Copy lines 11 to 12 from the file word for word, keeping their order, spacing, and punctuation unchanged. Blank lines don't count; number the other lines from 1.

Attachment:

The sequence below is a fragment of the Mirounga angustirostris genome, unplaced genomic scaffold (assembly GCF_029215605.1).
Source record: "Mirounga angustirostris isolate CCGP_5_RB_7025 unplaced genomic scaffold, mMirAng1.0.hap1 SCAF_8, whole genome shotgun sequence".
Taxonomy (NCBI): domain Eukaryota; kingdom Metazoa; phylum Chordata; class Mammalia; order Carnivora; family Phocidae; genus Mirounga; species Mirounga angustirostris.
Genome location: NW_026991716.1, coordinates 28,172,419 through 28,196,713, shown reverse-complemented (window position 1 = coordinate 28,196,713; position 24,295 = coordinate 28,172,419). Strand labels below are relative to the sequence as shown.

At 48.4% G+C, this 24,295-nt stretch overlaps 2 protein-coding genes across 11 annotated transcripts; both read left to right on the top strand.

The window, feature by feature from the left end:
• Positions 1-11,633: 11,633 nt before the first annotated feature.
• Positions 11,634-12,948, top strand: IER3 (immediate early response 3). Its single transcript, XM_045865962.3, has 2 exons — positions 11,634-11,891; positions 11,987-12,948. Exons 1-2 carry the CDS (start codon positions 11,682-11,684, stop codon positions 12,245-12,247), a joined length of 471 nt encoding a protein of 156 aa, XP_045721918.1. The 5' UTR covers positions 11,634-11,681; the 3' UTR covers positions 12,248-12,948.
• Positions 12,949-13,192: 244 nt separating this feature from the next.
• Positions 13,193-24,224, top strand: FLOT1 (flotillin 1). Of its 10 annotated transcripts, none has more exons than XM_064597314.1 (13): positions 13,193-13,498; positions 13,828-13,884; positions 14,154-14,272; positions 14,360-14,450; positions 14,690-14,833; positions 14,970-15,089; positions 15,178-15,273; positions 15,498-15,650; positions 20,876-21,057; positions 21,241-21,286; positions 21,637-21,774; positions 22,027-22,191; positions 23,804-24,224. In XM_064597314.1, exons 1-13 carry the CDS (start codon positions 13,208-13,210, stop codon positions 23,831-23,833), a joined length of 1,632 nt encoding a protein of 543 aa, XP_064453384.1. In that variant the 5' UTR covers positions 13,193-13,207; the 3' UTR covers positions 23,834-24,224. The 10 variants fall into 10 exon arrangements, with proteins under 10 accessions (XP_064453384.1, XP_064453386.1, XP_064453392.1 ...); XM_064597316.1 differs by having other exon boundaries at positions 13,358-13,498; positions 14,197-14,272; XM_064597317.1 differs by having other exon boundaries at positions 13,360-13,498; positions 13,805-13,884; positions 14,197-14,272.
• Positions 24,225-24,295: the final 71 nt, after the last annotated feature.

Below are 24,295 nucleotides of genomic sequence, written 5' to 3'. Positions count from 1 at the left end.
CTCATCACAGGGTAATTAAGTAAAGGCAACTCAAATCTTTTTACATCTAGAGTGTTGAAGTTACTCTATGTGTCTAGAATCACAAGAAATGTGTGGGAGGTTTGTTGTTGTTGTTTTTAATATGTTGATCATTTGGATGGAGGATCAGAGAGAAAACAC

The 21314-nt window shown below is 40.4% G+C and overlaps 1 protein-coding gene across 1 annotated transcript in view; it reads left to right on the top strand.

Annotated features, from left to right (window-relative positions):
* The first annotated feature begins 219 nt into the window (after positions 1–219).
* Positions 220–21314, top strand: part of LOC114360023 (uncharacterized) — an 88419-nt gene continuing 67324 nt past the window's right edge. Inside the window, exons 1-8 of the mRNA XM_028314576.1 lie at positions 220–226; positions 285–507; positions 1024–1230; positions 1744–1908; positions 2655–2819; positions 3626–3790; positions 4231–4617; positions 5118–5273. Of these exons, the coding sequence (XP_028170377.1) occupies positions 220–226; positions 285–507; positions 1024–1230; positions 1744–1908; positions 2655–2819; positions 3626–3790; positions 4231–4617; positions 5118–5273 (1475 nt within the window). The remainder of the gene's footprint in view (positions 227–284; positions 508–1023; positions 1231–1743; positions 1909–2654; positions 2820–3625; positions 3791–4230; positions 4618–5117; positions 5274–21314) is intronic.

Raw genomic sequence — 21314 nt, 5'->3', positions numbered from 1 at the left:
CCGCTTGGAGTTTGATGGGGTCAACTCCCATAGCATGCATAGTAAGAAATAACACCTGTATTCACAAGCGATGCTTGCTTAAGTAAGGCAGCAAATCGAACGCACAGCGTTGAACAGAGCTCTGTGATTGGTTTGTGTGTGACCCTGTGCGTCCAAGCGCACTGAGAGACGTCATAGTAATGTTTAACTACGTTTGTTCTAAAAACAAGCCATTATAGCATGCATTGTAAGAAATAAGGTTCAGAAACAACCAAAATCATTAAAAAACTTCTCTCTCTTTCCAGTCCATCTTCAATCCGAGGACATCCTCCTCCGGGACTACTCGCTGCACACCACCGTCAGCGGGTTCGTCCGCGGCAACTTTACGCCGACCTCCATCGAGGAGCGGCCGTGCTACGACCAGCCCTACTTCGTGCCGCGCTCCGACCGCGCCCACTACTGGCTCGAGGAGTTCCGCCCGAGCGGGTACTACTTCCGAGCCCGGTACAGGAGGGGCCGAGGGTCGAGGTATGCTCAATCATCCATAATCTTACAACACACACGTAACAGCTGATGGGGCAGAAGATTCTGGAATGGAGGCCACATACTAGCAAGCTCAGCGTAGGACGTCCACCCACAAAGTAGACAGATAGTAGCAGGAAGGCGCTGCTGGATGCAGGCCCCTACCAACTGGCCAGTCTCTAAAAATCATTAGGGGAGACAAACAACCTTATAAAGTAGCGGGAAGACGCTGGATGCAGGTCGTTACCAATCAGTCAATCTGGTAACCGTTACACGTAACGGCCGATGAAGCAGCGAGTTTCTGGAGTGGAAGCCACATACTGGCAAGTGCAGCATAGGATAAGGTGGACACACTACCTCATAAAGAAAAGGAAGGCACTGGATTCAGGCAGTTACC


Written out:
• Positions 24,225-24,295: the final 71 nt, after the last annotated feature.

Below are 24,295 nucleotides of genomic sequence, written 5' to 3'. Positions count from 1 at the left end.